The 2014/15 Ofsted annual report painted a picture of an FE and skills sector in which two years of improvement came to a near-halt last academic year — and general FE colleges even saw a “decline” in performance.
Click here for more of the report, which was launched at 10am, while sector responses to Ofsted’s findings can be found below.
Reflecting on the report’s comments on the financial pressures face by the sector, National Union of Students vice president for FE Shakira Martin said: “Colleges have done well to ensure that there is a decent standard of education during a time of immense financial pressure.
“However, we remain concerned that providers will struggle to continue with this given greater pressures on staff and with attention of senior leaders and governors diverted by area reviews and mergers.
“More needs to be done by providers to develop effective student engagement processes that drive quality improvement. The dependence on survey data as a measure of student satisfaction should not be the sole means. Providers could learn a lot, for example, about learners perceptions and ideas for the effective delivery of English and Maths GCSE, through effectively resourcing student voice and creating a partnership approach to quality improvement.”
David Hughes, chief executive at the National Institute of Adult Continuing Education (Niace) said: “The findings in the Ofsted report are worrying because we want every learner to have a great experience, but we have to recognise the funding pressures that colleges and providers are under at the moment, as well as the impact of the new inspection framework.
“The concerns raised about apprenticeships being used to accredit existing skills with no substantial new learning must be addressed.
“It is precisely why Niace is working closely with employers and apprentices to develop the Apprentice Charter, guaranteeing a high quality learning and learning experience.
“We’re also calling for the Government to use 1 per cent of the income from the new apprenticeship levy to create a quality and access fund — making sure everyone has access to a high quality apprenticeship.
He added: “Once again, the chief inspector was highly critical of learning and skills in our prisons.
“It cannot continue and we must make sure that the review led by Dame Sally Coates and re-tendering of Offender Learning and Skills Service (Olass) contracts really do make a difference.
Mr Hughes said: “Our recommendations to the Coates Review would help deliver a step change in offender learning, ultimately reducing reoffending rates.
“For instance, we need to enable long-term prisoners to access higher level courses, including on-line if we are to support people into decent jobs on release.
“We would also like to see incentives in Olass 5 contracts to increase partnership between education providers and community-based partners and to monitor progress through the gate.
“To help achieve the step-change, we need more up skilling of prison staff so that the important link between learning and rehabilitation is reinforced consistently across the whole prison regime,” he added.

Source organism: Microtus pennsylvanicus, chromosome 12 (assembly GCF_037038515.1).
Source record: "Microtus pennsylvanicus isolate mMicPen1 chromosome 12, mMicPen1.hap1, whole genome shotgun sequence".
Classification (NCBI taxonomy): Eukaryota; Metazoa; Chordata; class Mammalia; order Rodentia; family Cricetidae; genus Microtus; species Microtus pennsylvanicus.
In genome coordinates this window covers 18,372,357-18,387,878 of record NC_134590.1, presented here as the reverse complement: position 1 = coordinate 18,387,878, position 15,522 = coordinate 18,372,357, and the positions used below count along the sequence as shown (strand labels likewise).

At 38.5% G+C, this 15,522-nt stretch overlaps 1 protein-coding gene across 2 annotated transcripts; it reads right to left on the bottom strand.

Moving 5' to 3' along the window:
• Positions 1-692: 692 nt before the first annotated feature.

Mr Hughes said that Niace was also pleased “to see that Ofsted has highlighted improvements in learning, skills and employment in women’s prisons.
“Our research ‘Learning for Women in Prisons’ shows the importance of addressing women’s personal, domestic and socio-economic circumstances alongside vocational learning and training.
“We have worked with female prisons to develop innovative approaches including family learning and tailored personal social development programmes.
“These have been successful in helping women to break out of destructive patterns, develop skills, access sustained employment and training, better care for their families, and become effective members of their community, and have led to some of the improvements noted in Ofsted’s report.”
A spokesperson for the Department for Business, Innovation and Skills responded to the concern raised in the report about the negative impact of funding cuts on FE provision.
She said: “Investing in skills is vital to achieving our ambitions to increase UK productivity. By 2019/20, government spending on apprenticeships will have doubled in cash terms compared to 2010/11.
“Funding for the core adult skills participation budgets will be protected in cash terms and five National Colleges will train an estimated 21,000 students by 2020 in industries central to the productivity agenda.
“Locally-led area reviews will help improve quality by securing an efficient and financially resilient sector, capable of delivering high quality apprenticeships and the technical and professional skills that learners and employers want. Additional government funding will help to support area reviews.”
Dr Mary Bousted, general secretary of the Association of Teachers and Lecturers (ATL), said: “Ofsted’s annual report is a damning indictment of the Government’s skills policy. Although young people clearly value the education and training they receive in FE colleges, they have 267,000 fewer students than last year.
“It is extremely concerning that during the current academic year only 35 per cent of FE colleges have been judged good or outstanding, less than half the percentage in 2015 and a dramatic fall from the upward trajectory of improving performance between 2012 and 2014.
“Ofsted rightly lays the responsibility for fewer FE colleges being judged good or outstanding on the Government’s doorstep for putting ‘colleges under considerable financial pressure’.
“It is clear the devastating cuts to the skills budgets is having a marked effect on colleges’ ability to deliver good quality courses and affecting the opportunities for young people to improve their life chances through education.
She added: “Ofsted is also right to be critical about the withdrawal of funding for careers education, advice, information and guidance in schools, with only one in five schools ensuring students in years 9 to 11 are receiving the support they need to make key decisions about their future.
“With teachers unable to access the information, CPD and time they need to support their students, it is unsurprising that vocational opportunities and apprenticeships are not well promoted, and are still regarded as second best to A-levels and university.”